Short Path Distillery Introduces ‘Community Supported Alcohol’

The Everett company is expanding its line of spirits, and it needs your input.

Short Path Distillery

Short Path Distillery / Photo provided

Short Path Distillery launched in Everett this year with, in part, a mission of being firmly rooted in its community. Today, the company announces the most clear plan yet for achieving that goal: A booze CSA.

“The ‘community supported alcohol’ program is our play on community supported agriculture,” cofounder Jackson Hewlett said.

Like the know-your-farmer philosophy, Hewlett and partners Zachary Robinson and Matt Kurtzman want to bring their customers closer to the source of their products. Short Path opened this spring with smooth, floral gin and an un-oaked white rum, but there have been many, many other boozes that haven’t made it onto their tasting room shelves, Hewlett said. The CSA program will introduce at least one of new these ideas per quarter, giving members an exclusive first chance to buy it, as well as a platform to give feedback.

“We’re trying to involve people in the spirit development process,” he said. Based on members’ responses, Short Path will gradually introduce new products into their regular line, tweaking recipes as necessary.

Today’s announcement reveals the first of two, limited-edition, small-batch spirits, to be released December 11: A rosemary gin called No. 14, and a triple sec liqueur.

Short Path Distillery

Label mock-ups for Short Path Distillery’s inaugural CSA offerings / Images provided

Short Path will produce between 100-200 bottles of each CSA offering, Hewlett surmised. A membership comes with the exclusive opportunity to pre-order at least one bottle of each new product at a 15 percent discount, plus other perks. Short Path will also reserve some bottles to beef up its in-house cocktail list. Any remaining bottles will then go on sale to the general public, but Hewlett anticipates demand exceeding supply.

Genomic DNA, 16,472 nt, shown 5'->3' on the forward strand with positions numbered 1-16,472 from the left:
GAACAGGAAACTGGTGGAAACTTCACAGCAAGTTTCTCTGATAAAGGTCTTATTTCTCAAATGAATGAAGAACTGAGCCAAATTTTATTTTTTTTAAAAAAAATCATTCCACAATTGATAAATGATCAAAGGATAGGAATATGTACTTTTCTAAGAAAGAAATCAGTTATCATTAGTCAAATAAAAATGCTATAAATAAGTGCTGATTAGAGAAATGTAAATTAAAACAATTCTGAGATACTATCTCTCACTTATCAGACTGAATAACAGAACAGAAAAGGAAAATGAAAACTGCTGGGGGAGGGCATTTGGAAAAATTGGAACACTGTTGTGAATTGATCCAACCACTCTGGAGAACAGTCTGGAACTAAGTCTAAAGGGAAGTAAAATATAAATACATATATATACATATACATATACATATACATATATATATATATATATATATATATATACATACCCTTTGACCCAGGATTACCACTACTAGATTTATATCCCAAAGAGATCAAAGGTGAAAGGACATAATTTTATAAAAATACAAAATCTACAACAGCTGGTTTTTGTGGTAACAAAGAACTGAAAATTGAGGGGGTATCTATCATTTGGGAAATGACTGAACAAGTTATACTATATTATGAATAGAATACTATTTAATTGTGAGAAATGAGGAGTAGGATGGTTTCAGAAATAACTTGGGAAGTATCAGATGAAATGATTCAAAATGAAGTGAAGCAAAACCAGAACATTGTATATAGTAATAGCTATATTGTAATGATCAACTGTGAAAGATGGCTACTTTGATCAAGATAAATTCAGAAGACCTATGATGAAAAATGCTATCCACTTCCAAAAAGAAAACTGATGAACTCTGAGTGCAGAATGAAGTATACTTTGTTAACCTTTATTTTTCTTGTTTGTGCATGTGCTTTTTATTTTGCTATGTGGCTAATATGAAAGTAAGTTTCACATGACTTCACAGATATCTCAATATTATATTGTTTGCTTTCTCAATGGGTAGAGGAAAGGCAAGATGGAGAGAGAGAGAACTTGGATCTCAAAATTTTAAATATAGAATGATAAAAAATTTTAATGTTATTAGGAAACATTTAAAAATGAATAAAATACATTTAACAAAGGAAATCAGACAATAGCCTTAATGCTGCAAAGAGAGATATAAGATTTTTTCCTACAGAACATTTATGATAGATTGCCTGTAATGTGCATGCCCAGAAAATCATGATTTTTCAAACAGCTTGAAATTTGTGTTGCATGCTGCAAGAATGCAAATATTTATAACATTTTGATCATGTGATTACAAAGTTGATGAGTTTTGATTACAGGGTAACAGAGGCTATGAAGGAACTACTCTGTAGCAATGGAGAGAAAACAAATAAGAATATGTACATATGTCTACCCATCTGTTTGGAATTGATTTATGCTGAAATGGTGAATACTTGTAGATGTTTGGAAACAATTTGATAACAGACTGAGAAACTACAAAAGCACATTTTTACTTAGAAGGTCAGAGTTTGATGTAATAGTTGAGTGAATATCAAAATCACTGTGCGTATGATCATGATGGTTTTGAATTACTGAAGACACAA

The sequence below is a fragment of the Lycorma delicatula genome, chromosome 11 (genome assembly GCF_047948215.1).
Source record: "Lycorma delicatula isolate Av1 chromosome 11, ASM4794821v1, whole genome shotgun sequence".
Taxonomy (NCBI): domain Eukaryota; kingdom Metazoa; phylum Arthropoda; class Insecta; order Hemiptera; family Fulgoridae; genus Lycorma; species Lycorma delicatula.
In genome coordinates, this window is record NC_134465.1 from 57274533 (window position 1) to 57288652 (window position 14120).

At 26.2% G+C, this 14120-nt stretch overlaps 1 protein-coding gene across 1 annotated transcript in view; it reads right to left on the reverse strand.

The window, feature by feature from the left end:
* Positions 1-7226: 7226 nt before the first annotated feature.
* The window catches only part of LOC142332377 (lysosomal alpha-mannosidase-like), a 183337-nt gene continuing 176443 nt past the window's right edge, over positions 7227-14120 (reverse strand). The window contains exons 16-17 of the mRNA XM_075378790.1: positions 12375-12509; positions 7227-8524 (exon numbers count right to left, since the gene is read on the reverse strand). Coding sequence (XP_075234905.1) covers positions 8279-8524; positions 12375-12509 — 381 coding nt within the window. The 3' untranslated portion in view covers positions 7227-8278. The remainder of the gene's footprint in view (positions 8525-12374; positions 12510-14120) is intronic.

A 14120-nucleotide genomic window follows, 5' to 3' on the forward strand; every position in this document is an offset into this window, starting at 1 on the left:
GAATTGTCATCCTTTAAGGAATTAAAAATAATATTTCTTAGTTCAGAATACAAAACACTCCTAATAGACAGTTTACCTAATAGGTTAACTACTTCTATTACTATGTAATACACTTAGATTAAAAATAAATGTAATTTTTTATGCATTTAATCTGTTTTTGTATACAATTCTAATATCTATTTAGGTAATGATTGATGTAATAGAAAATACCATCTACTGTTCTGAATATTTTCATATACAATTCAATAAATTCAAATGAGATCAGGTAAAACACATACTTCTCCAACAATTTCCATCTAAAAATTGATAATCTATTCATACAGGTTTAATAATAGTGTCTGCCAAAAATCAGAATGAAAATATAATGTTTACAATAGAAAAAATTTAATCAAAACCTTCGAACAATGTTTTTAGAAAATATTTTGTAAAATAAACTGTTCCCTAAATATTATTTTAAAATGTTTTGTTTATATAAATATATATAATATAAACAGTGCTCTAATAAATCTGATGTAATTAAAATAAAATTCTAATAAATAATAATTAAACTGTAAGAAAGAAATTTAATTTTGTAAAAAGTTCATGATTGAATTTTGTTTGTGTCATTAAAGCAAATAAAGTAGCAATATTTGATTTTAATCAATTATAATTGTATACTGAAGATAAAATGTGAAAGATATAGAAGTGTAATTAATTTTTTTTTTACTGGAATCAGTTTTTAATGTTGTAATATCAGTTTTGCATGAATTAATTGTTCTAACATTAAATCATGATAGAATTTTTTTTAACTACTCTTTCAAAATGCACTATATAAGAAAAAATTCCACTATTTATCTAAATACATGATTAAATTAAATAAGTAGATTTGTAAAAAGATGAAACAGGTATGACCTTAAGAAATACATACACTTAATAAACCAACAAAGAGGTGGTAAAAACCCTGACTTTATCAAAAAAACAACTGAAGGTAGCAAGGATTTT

No. 14—named as the 14th gin recipe the trio tested during their initial development process—uses juniper and coriander, like the American Dry-style that became Short Path’s flagship. But, it also adds ample rosemary, angelica root, cardamom, orris root, lavender, eucalyptus, myrtle, and licorice root.

“We all really liked it, but we thought it was maybe too different, so we kept it in our back pocket. We’re excited to let the light of day shine on that recipe,” Hewlett said. “If this turns out to be a popular thing and it comes back on the product line, it will probably a winter seasonal.”

Short Path’s triple sec uses the same neutral spirit that is the base for its gin, redistilled with dried orange peels, using the same vapor-distillation process the company employs with its gin.

The liqueur is a go-to for all three distillers when they’re making cocktails at home, Hewlett said, but Short Path has a tasting room license, not a full liquor license. The caveat is they can’t pour spirits not made in-house. Creating their own triple sec “unlocks so many doors to take our cocktails to the next level,” he said. When it’s released next month, expect to see a rum-based margarita-inspired drink on Short Path’s cocktail list. “The rum has earthy, smoky qualities to it that are reminiscent of a tequila, or really a mezcal,” Hewlett said. 

A CSA membership is $65 annually, and while no alcohol is included, participants will get a T-shirt, a rocks glass, and an invite to members-only events, plus the guaranteed opportunity to buy each prototype at a 15 percent discount. Visit Short Path’s website for more information.

Short Path Distillery, 71 Kelvin St., Everett; 857-417-2396 or